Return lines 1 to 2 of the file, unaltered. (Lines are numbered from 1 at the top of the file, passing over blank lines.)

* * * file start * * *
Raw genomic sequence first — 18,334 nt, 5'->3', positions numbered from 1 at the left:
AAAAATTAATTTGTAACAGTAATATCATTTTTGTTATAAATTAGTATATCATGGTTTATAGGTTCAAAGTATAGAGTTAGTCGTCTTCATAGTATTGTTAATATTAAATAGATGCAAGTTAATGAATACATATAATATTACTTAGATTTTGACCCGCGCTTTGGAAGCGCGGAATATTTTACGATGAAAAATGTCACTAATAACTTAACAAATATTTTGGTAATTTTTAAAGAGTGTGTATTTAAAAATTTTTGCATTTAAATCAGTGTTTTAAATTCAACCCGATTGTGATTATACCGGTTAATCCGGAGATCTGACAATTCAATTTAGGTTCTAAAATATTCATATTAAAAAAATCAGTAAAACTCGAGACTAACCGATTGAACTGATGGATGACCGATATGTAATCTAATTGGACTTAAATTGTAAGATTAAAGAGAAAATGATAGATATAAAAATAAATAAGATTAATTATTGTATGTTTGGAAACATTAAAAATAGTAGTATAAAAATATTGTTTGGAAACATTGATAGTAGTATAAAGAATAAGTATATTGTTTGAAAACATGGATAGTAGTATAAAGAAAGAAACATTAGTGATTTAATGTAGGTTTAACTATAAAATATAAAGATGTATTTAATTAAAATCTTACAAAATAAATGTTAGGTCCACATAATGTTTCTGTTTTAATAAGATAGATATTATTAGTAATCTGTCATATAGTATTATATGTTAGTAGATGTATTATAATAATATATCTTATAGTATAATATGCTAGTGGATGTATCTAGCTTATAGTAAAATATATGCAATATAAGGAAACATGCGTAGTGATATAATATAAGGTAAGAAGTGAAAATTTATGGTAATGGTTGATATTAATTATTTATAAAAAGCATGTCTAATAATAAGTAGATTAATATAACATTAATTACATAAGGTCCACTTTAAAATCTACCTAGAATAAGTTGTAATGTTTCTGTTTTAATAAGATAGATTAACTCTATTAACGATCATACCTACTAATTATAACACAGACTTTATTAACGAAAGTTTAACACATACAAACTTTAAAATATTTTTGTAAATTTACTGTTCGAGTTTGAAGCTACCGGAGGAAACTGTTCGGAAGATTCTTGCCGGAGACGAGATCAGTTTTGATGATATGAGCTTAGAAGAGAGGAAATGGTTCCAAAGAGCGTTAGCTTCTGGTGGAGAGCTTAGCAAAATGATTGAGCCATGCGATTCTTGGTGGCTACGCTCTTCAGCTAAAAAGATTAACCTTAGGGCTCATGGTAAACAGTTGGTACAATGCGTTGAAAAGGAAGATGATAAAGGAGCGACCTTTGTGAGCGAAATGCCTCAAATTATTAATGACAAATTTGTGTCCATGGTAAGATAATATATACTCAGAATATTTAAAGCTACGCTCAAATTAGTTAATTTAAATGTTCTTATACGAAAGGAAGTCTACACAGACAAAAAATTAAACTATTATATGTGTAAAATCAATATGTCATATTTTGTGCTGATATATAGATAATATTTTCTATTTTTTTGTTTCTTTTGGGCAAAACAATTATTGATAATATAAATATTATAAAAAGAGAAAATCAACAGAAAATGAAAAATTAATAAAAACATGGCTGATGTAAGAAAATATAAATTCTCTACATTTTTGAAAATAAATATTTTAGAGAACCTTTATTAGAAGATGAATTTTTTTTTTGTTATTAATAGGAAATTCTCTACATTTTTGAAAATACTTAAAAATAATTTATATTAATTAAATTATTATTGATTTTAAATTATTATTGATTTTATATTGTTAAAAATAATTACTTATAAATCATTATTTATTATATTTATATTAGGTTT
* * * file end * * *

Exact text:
Raw genomic sequence first — 18,334 nt, 5'->3', positions numbered from 1 at the left:
AAAAATTAATTTGTAACAGTAATATCATTTTTGTTATAAATTAGTATATCATGGTTTATAGGTTCAAAGTATAGAGTTAGTCGTCTTCATAGTATTGTTAATATTAAATAGATGCAAGTTAATGAATACATATAATATTACTTAGATTTTGACCCGCGCTTTGGAAGCGCGGAATATTTTACGATGAAAAATGTCACTAATAACTTAACAAATATTTTGGTAATTTTTAAAGAGTGTGTATTTAAAAATTTTTGCATTTAAATCAGTGTTTTAAATTCAACCCGATTGTGATTATACCGGTTAATCCGGAGATCTGACAATTCAATTTAGGTTCTAAAATATTCATATTAAAAAAATCAGTAAAACTCGAGACTAACCGATTGAACTGATGGATGACCGATATGTAATCTAATTGGACTTAAATTGTAAGATTAAAGAGAAAATGATAGATATAAAAATAAATAAGATTAATTATTGTATGTTTGGAAACATTAAAAATAGTAGTATAAAAATATTGTTTGGAAACATTGATAGTAGTATAAAGAATAAGTATATTGTTTGAAAACATGGATAGTAGTATAAAGAAAGAAACATTAGTGATTTAATGTAGGTTTAACTATAAAATATAAAGATGTATTTAATTAAAATCTTACAAAATAAATGTTAGGTCCACATAATGTTTCTGTTTTAATAAGATAGATATTATTAGTAATCTGTCATATAGTATTATATGTTAGTAGATGTATTATAATAATATATCTTATAGTATAATATGCTAGTGGATGTATCTAGCTTATAGTAAAATATATGCAATATAAGGAAACATGCGTAGTGATATAATATAAGGTAAGAAGTGAAAATTTATGGTAATGGTTGATATTAATTATTTATAAAAAGCATGTCTAATAATAAGTAGATTAATATAACATTAATTACATAAGGTCCACTTTAAAATCTACCTAGAATAAGTTGTAATGTTTCTGTTTTAATAAGATAGATTAACTCTATTAACGATCATACCTACTAATTATAACACAGACTTTATTAACGAAAGTTTAACACATACAAACTTTAAAATATTTTTGTAAATTTACTGTTCGAGTTTGAAGCTACCGGAGGAAACTGTTCGGAAGATTCTTGCCGGAGACGAGATCAGTTTTGATGATATGAGCTTAGAAGAGAGGAAATGGTTCCAAAGAGCGTTAGCTTCTGGTGGAGAGCTTAGCAAAATGATTGAGCCATGCGATTCTTGGTGGCTACGCTCTTCAGCTAAAAAGATTAACCTTAGGGCTCATGGTAAACAGTTGGTACAATGCGTTGAAAAGGAAGATGATAAAGGAGCGACCTTTGTGAGCGAAATGCCTCAAATTATTAATGACAAATTTGTGTCCATGGTAAGATAATATATACTCAGAATATTTAAAGCTACGCTCAAATTAGTTAATTTAAATGTTCTTATACGAAAGGAAGTCTACACAGACAAAAAATTAAACTATTATATGTGTAAAATCAATATGTCATATTTTGTGCTGATATATAGATAATATTTTCTATTTTTTTGTTTCTTTTGGGCAAAACAATTATTGATAATATAAATATTATAAAAAGAGAAAATCAACAGAAAATGAAAAATTAATAAAAACATGGCTGATGTAAGAAAATATAAATTCTCTACATTTTTGAAAATAAATATTTTAGAGAACCTTTATTAGAAGATGAATTTTTTTTTTGTTATTAATAGGAAATTCTCTACATTTTTGAAAATACTTAAAAATAATTTATATTAATTAAATTATTATTGATTTTAAATTATTATTGATTTTATATTGTTAAAAATAATTACTTATAAATCATTATTTATTATATTTATATTAGGTTT